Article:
John Horgan’s government got it massively wrong in deciding to shut schools, courts and government offices for Queen Elizabeth’s funeral.
But it also wasn’t quite the boneheaded decision some critics claim.
The government was in a box, mainly because of Justin Trudeau’s decision to declare a federal holiday, but also due to public sector collective agreements and its relationship with those unions.
Take the BC General Employees' Union contract, which applies to 33,000 government workers. The contract includes a list of 12 current stats. But it also says workers will get “any other day proclaimed as a holiday by the federal, provincial or municipal governments.”
Horgan could have decided to keep government open. But under the contract terms that would likely have meant double time for anyone who worked, plus another day off in the future. At a very rough estimate, about $6.6 million in extra pay plus all the banked days.
The biggest complaints — and damage — have come from extending the holiday to schools. Parents were left scrambling to find child care, or cancelling their own work and accepting the lost income. Children barely into the school year face an unwelcome disruption.
It’s a big pain for some 550,000 children and their families, and the biggest consequences fall onto those who can least afford to deal with them — single parents, people with low incomes, those without family supports, children already having trouble settling into the school year.
In theory, the government could have kept schools open. The BC Teachers’ Federation contracts don’t provide similar provisions for new statutory holidays.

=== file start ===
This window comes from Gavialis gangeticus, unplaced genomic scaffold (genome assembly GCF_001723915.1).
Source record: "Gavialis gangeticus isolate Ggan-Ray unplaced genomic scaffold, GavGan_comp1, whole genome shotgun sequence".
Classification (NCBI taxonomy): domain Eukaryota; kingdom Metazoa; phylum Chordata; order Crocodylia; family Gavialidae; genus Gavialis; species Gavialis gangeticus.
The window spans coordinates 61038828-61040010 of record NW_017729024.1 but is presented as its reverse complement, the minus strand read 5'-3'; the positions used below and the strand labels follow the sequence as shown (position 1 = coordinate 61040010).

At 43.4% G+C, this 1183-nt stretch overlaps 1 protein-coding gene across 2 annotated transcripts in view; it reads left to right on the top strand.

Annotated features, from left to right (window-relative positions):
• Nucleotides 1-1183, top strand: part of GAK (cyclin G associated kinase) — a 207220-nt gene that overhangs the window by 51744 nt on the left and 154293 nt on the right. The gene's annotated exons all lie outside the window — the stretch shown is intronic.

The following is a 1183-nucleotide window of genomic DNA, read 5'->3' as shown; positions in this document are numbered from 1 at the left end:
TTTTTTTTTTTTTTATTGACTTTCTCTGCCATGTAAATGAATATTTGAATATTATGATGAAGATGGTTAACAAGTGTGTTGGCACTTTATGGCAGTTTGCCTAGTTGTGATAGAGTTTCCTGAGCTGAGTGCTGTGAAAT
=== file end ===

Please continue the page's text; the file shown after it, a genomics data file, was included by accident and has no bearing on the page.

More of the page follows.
But that would be tricky on two counts.
First, the government would have to acknowledge the decision to shut down most operations was about money, not, as some comms person wrote in a quote attributed to Horgan in a news release, “a national day to reflect on the incredible life of Canada’s Queen and the longest-serving monarch in British history.” (In fairness, the release also noted the government had “advised provincial public-sector employers to honour this day in recognition of the obligations around federal holidays in the vast majority of provincial collective agreements.”)
And second, the decision would irk some teachers as the government and BC Teachers’ Federation continue negotiations on a new contract, perhaps making the talks a little more difficult.
Mostly, blame Trudeau. He should have declared Monday a National Day of Mourning without making it a holiday for federal employees and triggering the “us-too” clauses in B.C. contracts. That would also have kept operations like the already overloaded and backlogged Service Canada centres open.
But the B.C. government, even given the reasons for shutting down, got it wrong.
Despite the cost and hassles for management, government should and could have stayed open. Quebec, Ontario and the three Prairie provinces have all declared a day of mourning without closing schools or offices, accepting some additional costs. They put the interests of citizens first.
And the B.C. government has decided to keep the health-care system open, even though the Health Employees' Union contracts call for time-and-a-half and a day in lieu for existing and new statutory holidays.
Much of the attention has rightly focused on schools. But the closure will cause real harm in many ways. People who have waited months for a court hearing, for example, perhaps on a critical issue like child custody, will have suddenly learned this week they’re back in the seemingly endless queue. Others who have been waiting two months for their driver’s test through ICBC, some counting on a licence to increase their work options, are now back in the waiting game.
And across government, work will be delayed.
This isn’t a holiday — federal or provincial — that anyone was clamouring for. A Leger poll found almost half of Canadians said the Queen’s death had no impact on them; another 24 per cent described it as a minor impact. (One per cent didn’t know she was dead.)
Five provinces with 80 per cent of Canada’s population found ways to avoid shutting down government operations, including school systems.
The B.C. government should have been able to do the same.